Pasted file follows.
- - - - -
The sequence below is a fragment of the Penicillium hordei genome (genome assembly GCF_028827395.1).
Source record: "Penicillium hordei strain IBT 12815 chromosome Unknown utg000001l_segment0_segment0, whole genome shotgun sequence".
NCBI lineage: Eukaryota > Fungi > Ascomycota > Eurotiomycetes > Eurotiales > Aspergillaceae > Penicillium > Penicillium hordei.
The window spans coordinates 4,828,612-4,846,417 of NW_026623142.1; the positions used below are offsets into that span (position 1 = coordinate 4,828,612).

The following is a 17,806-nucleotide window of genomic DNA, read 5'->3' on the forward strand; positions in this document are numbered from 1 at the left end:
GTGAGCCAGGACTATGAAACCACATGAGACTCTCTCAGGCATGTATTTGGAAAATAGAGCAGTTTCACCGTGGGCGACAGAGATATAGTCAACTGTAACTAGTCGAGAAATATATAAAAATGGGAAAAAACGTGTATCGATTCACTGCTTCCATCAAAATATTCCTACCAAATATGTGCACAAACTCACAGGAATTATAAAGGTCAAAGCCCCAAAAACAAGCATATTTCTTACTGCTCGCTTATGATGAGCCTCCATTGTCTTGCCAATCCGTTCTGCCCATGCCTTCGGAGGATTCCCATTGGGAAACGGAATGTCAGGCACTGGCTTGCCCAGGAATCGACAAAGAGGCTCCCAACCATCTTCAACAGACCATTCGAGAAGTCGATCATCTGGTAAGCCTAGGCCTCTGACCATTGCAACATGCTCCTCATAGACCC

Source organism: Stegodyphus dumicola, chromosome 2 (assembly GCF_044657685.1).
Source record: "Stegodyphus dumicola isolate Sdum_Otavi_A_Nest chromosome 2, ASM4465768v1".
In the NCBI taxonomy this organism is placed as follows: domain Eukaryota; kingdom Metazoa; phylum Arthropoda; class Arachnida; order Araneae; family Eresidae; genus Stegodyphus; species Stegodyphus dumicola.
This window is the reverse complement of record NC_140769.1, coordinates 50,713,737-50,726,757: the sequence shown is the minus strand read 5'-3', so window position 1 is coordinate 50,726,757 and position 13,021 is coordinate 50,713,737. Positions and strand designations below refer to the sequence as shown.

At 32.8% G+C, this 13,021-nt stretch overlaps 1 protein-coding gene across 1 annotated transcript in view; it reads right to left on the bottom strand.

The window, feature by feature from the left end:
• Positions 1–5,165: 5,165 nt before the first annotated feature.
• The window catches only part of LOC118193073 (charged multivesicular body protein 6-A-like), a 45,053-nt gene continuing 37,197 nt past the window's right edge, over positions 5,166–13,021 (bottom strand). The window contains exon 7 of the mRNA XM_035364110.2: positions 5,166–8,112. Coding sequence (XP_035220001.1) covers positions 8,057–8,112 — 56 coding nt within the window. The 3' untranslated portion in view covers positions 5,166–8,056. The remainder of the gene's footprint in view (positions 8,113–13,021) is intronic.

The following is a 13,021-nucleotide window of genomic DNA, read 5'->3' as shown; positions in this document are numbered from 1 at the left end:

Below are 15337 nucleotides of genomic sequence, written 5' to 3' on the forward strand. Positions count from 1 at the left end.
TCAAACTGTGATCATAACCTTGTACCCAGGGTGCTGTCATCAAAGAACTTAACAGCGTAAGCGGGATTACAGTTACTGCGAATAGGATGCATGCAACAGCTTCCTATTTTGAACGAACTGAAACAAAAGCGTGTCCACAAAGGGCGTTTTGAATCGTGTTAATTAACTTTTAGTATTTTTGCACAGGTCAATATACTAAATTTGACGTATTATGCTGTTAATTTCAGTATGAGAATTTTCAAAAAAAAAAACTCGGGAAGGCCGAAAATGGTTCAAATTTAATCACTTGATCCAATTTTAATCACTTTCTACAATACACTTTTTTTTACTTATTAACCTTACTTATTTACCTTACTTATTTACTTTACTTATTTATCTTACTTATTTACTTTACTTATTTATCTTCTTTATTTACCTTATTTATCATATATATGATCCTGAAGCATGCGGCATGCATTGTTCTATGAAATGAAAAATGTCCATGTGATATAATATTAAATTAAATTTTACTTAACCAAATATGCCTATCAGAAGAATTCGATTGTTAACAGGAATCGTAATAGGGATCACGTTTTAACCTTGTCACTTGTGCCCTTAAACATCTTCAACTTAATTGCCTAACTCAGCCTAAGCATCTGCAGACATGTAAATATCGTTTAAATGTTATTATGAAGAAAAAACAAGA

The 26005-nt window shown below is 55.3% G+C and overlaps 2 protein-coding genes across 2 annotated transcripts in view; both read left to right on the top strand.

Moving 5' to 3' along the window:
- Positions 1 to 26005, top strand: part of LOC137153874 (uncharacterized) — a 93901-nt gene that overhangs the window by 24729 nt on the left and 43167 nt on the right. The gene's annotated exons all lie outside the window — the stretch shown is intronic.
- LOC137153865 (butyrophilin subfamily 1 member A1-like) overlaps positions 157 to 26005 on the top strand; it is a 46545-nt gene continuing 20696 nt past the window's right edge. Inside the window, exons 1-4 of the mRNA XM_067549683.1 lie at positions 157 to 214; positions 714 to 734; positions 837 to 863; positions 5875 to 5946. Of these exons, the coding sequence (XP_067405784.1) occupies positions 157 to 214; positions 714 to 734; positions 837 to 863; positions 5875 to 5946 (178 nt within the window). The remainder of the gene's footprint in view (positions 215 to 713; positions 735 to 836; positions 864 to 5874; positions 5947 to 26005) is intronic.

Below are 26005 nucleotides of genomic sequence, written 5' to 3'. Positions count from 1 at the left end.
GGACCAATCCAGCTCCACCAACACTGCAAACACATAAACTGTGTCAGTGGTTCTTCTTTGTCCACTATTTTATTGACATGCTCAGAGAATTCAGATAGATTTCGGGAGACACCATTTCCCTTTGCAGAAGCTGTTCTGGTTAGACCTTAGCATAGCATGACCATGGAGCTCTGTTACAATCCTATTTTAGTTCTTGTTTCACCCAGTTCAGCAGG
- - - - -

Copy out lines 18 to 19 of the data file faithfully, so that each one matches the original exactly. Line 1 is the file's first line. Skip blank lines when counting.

The 26005-nt window shown below is 55.3% G+C and overlaps 2 protein-coding genes across 2 annotated transcripts in view; both read left to right on the top strand.

Moving 5' to 3' along the window: